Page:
Cardioprotection in pigs by exogenous norepinephrine but not by cerebral ischemia-induced release of endogenous norepinephrine
BACKGROUND AND PURPOSE: Endogenous norepinephrine release induced by cerebral ischemia may lead to small areas of necrosis in normal hearts. Conversely, norepinephrine may be one of the mediators that limit myocardial infarct size by ischemic preconditioning. Because brief ischemia in kidneys or skeletal muscle limits infarct size produced by coronary artery occlusion, we investigated whether cardiac norepinephrine release during transient cerebral ischemia also elicits remote myocardial preconditioning. METHODS: Forty-one crossbred pigs of either sex were assigned to 1 of 7 experimental groups, of which in 6 groups myocardial infarct size was determined after a 60-minute coronary occlusion and 120 minutes of reperfusion. One group served as control (no pretreatment), while the other groups were pretreated with either cerebral ischemia or an intracoronary infusion of norepinephrine. RESULTS: In 10 anesthetized control pigs, infarct size was 84+/-3% (mean+/-SEM) of the area at risk after a 60-minute coronary occlusion and 120 minutes of reperfusion. Intracoronary infusion of 0.03 nmol/kg. min(-)(1) norepinephrine for 10 minutes before coronary occlusion did not affect infarct size (80+/-3%; n=6), whereas infusion of 0.12 nmol/kg. min(-)(1) limited infarct size (65+/-2%; n=7; P:<0.05). Neither 10-minute (n=5) nor 30-minute (n=6) cerebral ischemia produced by elevation of intracranial pressure before coronary occlusion affected infarct size (83+/-4% and 82+/-3%, respectively). Myocardial interstitial norepinephrine levels tripled during cerebral ischemia and during low-dose norepinephrine but increased 10-fold during high-dose norepinephrine. Norepinephrine levels increased progressively up to 500-fold in the area at risk during the 60-minute coronary occlusion, independent of the pretreatment, while norepinephrine levels remained unchanged in adjacent nonischemic myocardium and arterial plasma. CONCLUSIONS: Cerebral ischemia preceding a coronary occlusion did not modify infarct size, which is likely related to the modest increase in myocardial norepinephrine levels during cerebral ischemia. The infarct size limitation by high-dose exogenous norepinephrine is not associated with blunting of the ischemia-induced increase in myocardial interstitial norepinephrine levels.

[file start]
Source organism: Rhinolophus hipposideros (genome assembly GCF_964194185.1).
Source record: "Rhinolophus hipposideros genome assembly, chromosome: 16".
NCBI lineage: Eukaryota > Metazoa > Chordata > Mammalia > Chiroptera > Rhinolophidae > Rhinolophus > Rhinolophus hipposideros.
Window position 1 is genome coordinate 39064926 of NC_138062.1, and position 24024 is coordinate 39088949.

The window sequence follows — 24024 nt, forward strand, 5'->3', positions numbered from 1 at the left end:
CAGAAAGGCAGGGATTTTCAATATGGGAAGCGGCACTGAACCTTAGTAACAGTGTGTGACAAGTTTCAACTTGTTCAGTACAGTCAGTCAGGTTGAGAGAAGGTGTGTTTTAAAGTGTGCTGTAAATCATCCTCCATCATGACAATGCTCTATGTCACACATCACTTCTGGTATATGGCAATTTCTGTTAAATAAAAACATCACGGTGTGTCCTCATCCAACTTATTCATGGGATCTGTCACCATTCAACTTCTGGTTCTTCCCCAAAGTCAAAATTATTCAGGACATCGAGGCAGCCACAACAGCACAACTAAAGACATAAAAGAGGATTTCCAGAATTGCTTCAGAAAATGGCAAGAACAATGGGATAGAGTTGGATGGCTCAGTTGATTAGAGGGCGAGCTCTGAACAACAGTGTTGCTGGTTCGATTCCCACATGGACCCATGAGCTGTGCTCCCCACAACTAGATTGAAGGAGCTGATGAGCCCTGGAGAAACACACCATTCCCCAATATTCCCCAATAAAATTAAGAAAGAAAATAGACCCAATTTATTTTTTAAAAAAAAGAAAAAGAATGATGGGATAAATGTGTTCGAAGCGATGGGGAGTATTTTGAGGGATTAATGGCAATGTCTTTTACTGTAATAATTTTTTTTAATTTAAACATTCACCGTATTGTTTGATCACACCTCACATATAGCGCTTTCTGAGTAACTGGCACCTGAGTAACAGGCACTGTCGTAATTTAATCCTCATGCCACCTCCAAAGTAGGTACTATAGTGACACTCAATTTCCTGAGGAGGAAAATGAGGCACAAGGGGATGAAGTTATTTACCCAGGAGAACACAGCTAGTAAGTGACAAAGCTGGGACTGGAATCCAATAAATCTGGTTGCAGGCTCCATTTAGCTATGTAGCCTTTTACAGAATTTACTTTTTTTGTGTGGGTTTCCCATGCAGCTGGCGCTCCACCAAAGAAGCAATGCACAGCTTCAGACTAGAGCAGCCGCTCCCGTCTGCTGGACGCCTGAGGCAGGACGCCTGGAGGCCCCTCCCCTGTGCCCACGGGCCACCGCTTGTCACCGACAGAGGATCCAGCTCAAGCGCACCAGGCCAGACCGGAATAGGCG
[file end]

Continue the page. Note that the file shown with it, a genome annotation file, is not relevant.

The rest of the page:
|Keywords||Animals, Blood Pressure/drug effects, Brain Ischemia/complications/*metabolism, Coronary Circulation/drug effects, Disease Models, Animal, Dose-Response Relationship, Drug, Female, Hemodynamic Processes/drug effects, Infusions, Intra-Arterial, Intracranial Hypertension/metabolism, Ischemic Preconditioning, Myocardial, Male, Microdialysis, Myocardial Infarction/complications/*metabolism, Myocardium/metabolism/pathology, Norepinephrine/*administration & dosage/*metabolism, Research Support, Non-U.S. Gov't, Signal Transduction/drug effects, Swine, Vascular Resistance/drug effects|
de Zeeuw, P.A., Lameris, Th.W., Duncker, D.J.G.M., Hasan, D., Boomsma, F., van den Meiracker, A.H., & Verdouw, P.D.. (2001). Cardioprotection in pigs by exogenous norepinephrine but not by cerebral ischemia-induced release of endogenous norepinephrine. Stroke, 32(3), 767–774. Retrieved from http://hdl.handle.net/1765/9607